I rarely listen to AIIM webinars live, but usually catch them after the fact. While listening one of three thoughts (or sometimes all three pop into my mind):

1)This is interesting
2)This is really good
3)I need to start taking notes on this.

The AIIM webinar, “Think Big, Start Small, and Scale Fast: 3 Steps to Unleashing the Power of Your Information” falls into that last category. The title comes from a great line that Jill Singer, CEO of Tummler Singer Associates LLC said which states, “Plan strategically and act tactically…as a start…Think big. Start small. Scale quick. Fail fast (& cheap).”
The webinar deals with realizing the power and promise of your enterprise information assets. Singer refers to enterprise information management (EIM) as records management as steroids. To do this we need to make records management more strategic then customers anticipate. The starting point is records management which flows through into knowledge management and from there to enterprise information management. Ultimately we have to look at the information and data our organization has and not focus on big data, but smart data and being less concerned with quantity and more with quality so it can inform business decisions.

Big data and information management solutions must focus on people, processes, technology and successes.

– Align your information management organization to ensure a strategic difference.
– Engage your IM professionals with your systems engineers, enterprise architects, security, policy, and standards professionals.

IM Professionals should be hip to hip with system engineers and tech staff so IM capability is baked in up front. The last thing you want to do is bolt it on at the very end. When these two groups work together you can have the capability to move from records management to information management. It is about more than just compliance, it is actually its advantage.

-Invest in your IM professionals to keep their skills current with today’s rapidly changing technologies.

-Increase awareness of Enterprise Information Management.
-Develop an Enterprise Data Architecture.

Enterprise architecture should be more than just about technology, but also focused on specific data. Treat the data domain of enterprise architecture as a vital layer of IT staff. Enterprise data architecture should define technical, business and mission requirements that will show specific links and steps from a strategic spot and tactical implementation

-Use Policy, Standards, and Compliance positively.

This is the section where she mentioned the quote which the title comes from. She also talked here about how EIM projects should use an agile methodology and not waterfall which I found really insightful.

Success is defined by two factors 1)Business analytics which requires data-driven decisions and 2)Business Intelligence which allows better knowledge for competitive advantage. To have data driven decisions and better knowledge you need to turn your big data into smart data. Doing this requires Knowledge as a Service (KaaS) in your big data architecture or you will over extend your human derived resources and not receive the full benefits (elasticity and speed) of cloud computing. She goes into much more detail in the webinar and I’d highly advise checking it out when you get a chance.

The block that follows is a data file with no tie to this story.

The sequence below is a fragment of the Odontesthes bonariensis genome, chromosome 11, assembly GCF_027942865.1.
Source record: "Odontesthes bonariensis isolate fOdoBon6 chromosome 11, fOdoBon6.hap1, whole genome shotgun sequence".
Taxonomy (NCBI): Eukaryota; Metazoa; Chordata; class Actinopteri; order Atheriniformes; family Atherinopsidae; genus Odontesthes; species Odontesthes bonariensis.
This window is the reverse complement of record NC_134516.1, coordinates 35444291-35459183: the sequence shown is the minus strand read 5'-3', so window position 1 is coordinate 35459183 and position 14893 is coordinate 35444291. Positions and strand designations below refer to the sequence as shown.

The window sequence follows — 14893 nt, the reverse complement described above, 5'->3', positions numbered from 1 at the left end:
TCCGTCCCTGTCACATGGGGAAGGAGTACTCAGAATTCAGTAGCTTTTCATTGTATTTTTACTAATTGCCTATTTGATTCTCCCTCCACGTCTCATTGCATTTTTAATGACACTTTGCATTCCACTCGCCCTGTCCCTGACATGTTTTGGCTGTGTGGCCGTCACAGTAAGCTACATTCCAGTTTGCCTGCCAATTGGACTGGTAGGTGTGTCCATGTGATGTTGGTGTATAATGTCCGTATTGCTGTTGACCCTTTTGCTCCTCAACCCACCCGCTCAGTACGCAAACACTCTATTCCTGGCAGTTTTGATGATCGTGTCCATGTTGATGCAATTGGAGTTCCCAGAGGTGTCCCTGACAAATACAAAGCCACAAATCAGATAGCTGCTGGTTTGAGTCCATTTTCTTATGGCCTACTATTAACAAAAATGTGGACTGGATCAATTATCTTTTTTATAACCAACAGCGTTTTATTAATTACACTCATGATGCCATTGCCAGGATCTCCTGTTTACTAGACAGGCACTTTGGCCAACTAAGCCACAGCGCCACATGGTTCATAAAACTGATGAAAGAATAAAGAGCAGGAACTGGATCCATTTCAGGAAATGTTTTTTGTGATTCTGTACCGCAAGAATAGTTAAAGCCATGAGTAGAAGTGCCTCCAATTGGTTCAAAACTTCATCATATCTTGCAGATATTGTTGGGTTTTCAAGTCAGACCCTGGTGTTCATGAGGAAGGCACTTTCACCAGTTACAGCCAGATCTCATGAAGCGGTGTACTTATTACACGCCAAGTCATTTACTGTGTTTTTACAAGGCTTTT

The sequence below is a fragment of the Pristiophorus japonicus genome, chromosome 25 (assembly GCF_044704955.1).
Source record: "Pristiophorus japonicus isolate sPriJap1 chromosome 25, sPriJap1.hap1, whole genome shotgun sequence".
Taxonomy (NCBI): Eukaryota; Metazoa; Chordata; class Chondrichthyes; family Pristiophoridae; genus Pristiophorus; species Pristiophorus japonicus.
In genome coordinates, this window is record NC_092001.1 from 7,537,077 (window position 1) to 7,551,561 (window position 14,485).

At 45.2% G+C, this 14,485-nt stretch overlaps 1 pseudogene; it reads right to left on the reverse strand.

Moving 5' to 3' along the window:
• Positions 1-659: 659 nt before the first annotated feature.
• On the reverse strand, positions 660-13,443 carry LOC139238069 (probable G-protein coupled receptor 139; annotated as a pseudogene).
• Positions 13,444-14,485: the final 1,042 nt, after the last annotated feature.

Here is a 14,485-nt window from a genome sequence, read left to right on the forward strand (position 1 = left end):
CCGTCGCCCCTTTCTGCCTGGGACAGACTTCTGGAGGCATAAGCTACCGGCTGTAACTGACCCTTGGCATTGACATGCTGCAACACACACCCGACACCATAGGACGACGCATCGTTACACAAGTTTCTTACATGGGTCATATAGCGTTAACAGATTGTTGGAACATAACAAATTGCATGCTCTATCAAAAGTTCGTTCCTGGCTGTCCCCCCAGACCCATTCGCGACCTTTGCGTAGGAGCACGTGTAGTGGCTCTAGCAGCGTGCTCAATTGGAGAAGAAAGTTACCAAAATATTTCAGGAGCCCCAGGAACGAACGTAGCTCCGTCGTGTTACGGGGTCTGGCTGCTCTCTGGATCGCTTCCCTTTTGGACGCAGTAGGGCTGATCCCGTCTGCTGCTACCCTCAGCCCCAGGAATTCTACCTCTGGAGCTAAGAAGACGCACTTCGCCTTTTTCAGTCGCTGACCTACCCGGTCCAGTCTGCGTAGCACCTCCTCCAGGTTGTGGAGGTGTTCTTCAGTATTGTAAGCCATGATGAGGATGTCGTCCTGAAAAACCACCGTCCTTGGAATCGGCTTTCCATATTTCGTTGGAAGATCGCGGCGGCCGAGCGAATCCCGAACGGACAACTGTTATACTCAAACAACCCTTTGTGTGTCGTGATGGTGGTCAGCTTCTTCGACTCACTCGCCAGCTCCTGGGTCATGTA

Something that Singer reiterated as she talked about EIM challenges that needs to be reiterated to stakeholders is that these types of initiatives are not free or easy and need engagement from the whole team. An EIM project can definitely rival the complexity of any other complex IT project.

If you link EIM directly to business/mission success measure then you will be on the path to achieving business superiority.

The next part of the webinar featured Deb Lavoy who is Strategic Marketing Director with Open Text. She spent a lot of time talking about the changing role of the CIO from tactical to strategic. One of the things I found most insightful that she talked about was “Maslow’s Hierarchy of a Strategic CIO.” The needs are listed here from bottom to top.

Availability – Can you get your information in motion or is it locked in a silo?
Governance and security – Are you compliant?
Efficiency – Are you able to bring right information to bear in the right time at the right context?
Agility – Can you connect information flows? Can you extend and connect processes?
Innovation and Impact – How can I serve my market better? How can I serve new markets better? How can information change my business? How can my business change information?

My philosophy of information is currency comes from the idea that information managed properly has a high return on investment. Lavoy put her own spin on that concept when she said, “Strategically putting information into context and motion is a key to success in business.” This is getting long winded and to wrap up, here is a quote from Lavoy on the greatest challenges facing EIM

Many organizations have many different patchwork solutions which need to be brought together to work effective so that information can flow throughout the organization without limitations so that benefits can accrue. We must get a handle on legacy systems and reflect and understand on how we want information to flow through business.